To identify genotypes that determine the workers' sensitivity to toxic occupational factors, the group of healthy workers was compared with the control group of individuals without occupational toxic burden. To identify genotypes associated with susceptibility to toxic liver damage, a comparison was made between patients and healthy workers.

DNA Extraction and Genotyping

DNA was isolated from peripheral blood samples taken from the study participants by proteinase K treatment, phenol-chloroform-isoamyl alcohol extraction, and ethanol precipitation. The GSTP1 rs1695 gene polymorphism was evaluated using polymerase chain reaction-restriction fragment length polymorphism (PCR-RFLP) method, as described previously.7 The polymerase chain reaction (PCR) primers were: 5'-ACC CCA GGG CTC TAT GGG AA-3' (F), and 5'-TGA GGG CAC AAG AAG CCC CT-3' (R). The PCR conditions included an initial denaturation at 95 °C for 10 min, followed by 29 cycles of denaturation at 94 °C for 30 s, annealing at 59 °C for 30 s, and extension at 72 °C for 30 s, and finally, one cycle of final extension step at 72 °C for 10 min. The PCR product was digested with the restriction endonuclease Alw26I restriction enzyme and put at 37 °C overnight. The deletion polymorphisms of the GSTM1 and GSTT1 genes were performed using PCR, as described previously.8,9 Primers for GSTM1 were: 5'-GAA CTC CCT GAA AAG CTA AAG C-3' (F), and 5'-GTT GGG CTC AAA TAT ACG GTG G-3' (R); those for GSTT1 were: 5'-TTC CTT ACT GGT CCT CAC ATC TC-3' (F), and 5'-CAC CGG ATC ATG GCC AGC A-3' (R). An initial denaturation at 94 °C for 10 min followed by 35 cycles of denaturation at 94 °C for 60 s, annealing at 61 °C for 60 s and extension at 72 °C for 60 s, followed by a final extension at 72 °C for 7 min were performed for GSTM1. Similarly, an initial denaturation at 95 °C for 10 min followed by 30 cycles of denaturation at 95 °C for 30 s, annealing at 61 °C for 15 s and extension at 72 °C for 60 s, followed by a final extension at 72 °C for 7 min for GSTT1. PCR products were subjected to electrophoresis on 3% agarose gel and stained with ethidium bromide.

Ethics

Written informed consent was obtained from all the included participants. The study was approved by the Ethics Committee of the Ufa Research Institute of Occupational Health and Human Ecology, Russia. This study was conducted in accordance with the ethical principles of the Declaration of Helsinki.

Statistical Analysis

SPSS® for Windows® ver 17.0 (SPSS Inc, Chicago, IL, USA) was used for data analysis. The difference in the frequencies of alleles and genotypes between studied groups was assessed by χ2 test. A p value <0.05 was considered statistically significant.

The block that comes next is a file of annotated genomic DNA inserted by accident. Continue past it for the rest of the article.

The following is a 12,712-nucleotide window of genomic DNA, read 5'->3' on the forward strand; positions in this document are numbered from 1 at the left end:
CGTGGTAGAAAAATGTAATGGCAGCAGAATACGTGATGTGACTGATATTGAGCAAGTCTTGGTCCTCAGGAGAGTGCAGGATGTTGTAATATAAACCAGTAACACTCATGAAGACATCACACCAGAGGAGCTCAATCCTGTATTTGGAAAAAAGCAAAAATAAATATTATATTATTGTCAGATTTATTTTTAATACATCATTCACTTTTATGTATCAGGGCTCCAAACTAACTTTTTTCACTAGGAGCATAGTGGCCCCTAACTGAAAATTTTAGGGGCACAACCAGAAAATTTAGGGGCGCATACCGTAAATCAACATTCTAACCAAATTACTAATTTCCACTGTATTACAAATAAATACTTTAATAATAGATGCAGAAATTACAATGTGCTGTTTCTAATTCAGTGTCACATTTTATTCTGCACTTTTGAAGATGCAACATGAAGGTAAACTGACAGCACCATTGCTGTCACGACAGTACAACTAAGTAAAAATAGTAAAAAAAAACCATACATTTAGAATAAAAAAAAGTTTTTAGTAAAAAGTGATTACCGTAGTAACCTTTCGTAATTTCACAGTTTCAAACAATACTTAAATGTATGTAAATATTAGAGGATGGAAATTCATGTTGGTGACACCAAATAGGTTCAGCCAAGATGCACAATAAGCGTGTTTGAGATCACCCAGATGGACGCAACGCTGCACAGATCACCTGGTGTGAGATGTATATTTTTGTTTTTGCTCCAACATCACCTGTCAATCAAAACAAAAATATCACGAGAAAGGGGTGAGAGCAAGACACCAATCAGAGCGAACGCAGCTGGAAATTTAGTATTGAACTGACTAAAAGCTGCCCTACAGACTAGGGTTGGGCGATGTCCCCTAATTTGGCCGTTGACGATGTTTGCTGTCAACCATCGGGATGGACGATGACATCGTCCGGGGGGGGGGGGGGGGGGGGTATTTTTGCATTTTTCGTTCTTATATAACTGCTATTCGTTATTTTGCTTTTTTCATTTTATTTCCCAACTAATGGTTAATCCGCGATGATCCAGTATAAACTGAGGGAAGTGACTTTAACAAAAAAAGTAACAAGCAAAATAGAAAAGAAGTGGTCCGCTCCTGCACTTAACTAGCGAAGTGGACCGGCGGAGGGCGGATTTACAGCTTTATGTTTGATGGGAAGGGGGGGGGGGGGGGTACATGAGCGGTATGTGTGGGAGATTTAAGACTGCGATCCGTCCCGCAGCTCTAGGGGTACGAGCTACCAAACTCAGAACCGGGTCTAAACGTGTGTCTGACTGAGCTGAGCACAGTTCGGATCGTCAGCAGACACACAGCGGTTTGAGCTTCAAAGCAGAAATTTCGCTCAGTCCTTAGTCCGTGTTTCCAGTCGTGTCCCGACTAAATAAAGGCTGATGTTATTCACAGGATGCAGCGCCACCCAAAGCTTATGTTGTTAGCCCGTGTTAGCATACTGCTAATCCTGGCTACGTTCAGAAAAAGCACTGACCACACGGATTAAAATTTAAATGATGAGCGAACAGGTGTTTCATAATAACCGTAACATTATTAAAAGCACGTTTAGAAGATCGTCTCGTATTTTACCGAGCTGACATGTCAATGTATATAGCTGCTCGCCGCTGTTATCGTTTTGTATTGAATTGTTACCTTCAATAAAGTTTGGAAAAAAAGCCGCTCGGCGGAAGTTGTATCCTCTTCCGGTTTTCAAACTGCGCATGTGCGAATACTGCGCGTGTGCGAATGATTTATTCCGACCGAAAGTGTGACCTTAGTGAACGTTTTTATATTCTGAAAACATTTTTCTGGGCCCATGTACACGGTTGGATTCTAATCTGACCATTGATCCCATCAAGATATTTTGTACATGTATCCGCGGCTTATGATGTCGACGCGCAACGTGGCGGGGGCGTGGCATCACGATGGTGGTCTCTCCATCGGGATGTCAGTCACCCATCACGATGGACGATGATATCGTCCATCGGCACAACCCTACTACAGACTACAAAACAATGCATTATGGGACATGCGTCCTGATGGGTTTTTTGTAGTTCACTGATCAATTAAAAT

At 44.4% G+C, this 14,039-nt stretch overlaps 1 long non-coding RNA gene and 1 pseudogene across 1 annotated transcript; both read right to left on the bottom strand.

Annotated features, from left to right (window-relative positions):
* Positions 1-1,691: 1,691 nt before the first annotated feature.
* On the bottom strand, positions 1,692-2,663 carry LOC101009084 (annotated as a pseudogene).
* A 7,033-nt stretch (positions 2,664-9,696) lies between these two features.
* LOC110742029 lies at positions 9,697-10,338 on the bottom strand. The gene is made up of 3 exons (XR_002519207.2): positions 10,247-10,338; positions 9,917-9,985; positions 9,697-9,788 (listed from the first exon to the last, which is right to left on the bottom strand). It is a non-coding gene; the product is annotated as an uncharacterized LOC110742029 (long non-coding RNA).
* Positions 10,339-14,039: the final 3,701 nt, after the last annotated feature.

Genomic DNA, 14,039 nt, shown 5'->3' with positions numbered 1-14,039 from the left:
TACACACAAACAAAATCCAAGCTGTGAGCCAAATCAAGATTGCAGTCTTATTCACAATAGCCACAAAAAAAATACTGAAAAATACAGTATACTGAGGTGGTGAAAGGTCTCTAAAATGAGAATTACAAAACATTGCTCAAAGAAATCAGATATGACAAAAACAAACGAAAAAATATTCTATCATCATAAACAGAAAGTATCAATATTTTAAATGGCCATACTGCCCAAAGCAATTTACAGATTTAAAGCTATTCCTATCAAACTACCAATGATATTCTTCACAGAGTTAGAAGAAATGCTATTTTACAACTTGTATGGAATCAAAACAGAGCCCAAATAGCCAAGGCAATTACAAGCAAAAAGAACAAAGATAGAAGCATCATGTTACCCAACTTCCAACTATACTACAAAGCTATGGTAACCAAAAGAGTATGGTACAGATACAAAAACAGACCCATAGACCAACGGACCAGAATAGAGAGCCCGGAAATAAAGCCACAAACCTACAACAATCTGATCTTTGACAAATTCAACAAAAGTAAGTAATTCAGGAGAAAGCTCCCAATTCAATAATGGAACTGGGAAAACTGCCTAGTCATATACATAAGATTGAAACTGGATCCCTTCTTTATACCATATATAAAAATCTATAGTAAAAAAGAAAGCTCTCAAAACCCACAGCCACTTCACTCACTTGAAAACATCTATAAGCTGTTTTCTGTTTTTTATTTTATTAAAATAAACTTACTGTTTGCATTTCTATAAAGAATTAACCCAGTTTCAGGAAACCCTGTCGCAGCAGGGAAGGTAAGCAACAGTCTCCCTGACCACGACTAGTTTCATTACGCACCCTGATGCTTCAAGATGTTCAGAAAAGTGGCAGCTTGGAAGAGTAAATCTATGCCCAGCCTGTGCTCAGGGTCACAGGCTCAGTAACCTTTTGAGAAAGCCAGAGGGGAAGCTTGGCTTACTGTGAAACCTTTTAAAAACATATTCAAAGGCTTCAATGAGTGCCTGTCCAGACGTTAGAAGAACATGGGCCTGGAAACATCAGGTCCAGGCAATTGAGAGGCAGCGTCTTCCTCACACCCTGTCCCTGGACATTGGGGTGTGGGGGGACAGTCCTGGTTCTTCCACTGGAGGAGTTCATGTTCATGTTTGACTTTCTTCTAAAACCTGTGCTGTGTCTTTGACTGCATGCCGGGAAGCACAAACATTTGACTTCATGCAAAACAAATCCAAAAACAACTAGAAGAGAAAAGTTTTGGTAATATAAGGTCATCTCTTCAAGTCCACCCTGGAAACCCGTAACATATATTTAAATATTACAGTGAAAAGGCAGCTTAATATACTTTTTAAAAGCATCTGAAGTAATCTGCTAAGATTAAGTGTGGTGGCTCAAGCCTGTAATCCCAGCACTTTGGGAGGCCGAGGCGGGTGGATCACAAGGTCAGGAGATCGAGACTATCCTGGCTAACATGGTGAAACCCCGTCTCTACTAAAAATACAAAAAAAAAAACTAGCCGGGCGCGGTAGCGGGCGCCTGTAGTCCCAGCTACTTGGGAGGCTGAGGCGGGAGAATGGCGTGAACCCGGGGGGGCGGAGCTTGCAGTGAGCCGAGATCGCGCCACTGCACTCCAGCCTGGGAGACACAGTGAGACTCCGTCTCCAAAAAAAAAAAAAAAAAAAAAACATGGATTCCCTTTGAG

Results

We examined 72 patients with toxic liver damage with a mean age of 45.1 (SD 13) years, 156 healthy workers with a mean age of 45.7 (11.7) years, and 322 healthy controls with a mean age of 45.6 (10.6) years. All participants were male. There was no significant difference in the distribution of age, sex, and ethnicity among the studied groups.

A significant (p=0.022) difference was observed in the frequency of the null genotype of the GSTM1 gene between healthy workers and the control group (Table 1). No significant (p=0.947) difference was observed in the frequency of deletion of the GSTM1 gene between patients with toxic liver damage and healthy workers.

Table 1: Frequency distribution of genotypes of GSTM1, GSTT1 and GSTP1 polymorphisms in the groups examined. Values are n (%).

Gene

Genotype

Toxic liver damage

Healthy workers

Controls

p*

p

GSTM1

Non-null

41 (56.9)

88 (56.4)

144 (44.7)

0.947

0.022

Null

31 (43.1)

68 (43.6)

178 (55.3)

GSTT1

Non-null

60 (83.3)

130 (83.3)

248 (77)

0.849

0.142

Null

12 (16.7)

26 (16.7)

74 (23)

GSTР1

Ile/Ile

49 (68.1)

102 (65.4)

238 (73.9)

0.806

0.069

Ile/Val

23 (31.9)

42 (26.9)

78 (24.2)

0.534

0.599

Val/Val

0 (0)

12 (7.7)

6 (1.9)

0.036

0.005

Ile

121 (84)

246 (78.8)

554 (86)

0.243

0.007

Val

23 (16)

66 (21.2)

90 (14)

No significant difference in the frequency of the null genotype of the GSTT1 gene was found between the healthy workers and controls. No significant difference was observed between the distribution of the null genotype of the GSTT1 gene between patients and healthy workers (Table 1).

A significant difference was observed in the distribution of GSTP1 genotypes between the groups examined (Table 1). The frequency of the Val/Val genotype of the GSTP1 rs1695 gene polymorphism in healthy workers was significantly (p=0.005) higher than that in the control group. The frequency of Val/Val genotype of the GSTP1 rs1695 gene polymorphism was also significantly (p=0.036) higher in healthy workers compared with patients with toxic liver damage (7.7% vs. 0%). The Val/Val genotype might be a protective factor for toxic liver damage (OR 0.001, 95% CI 0.685 to 0.891).

Discussion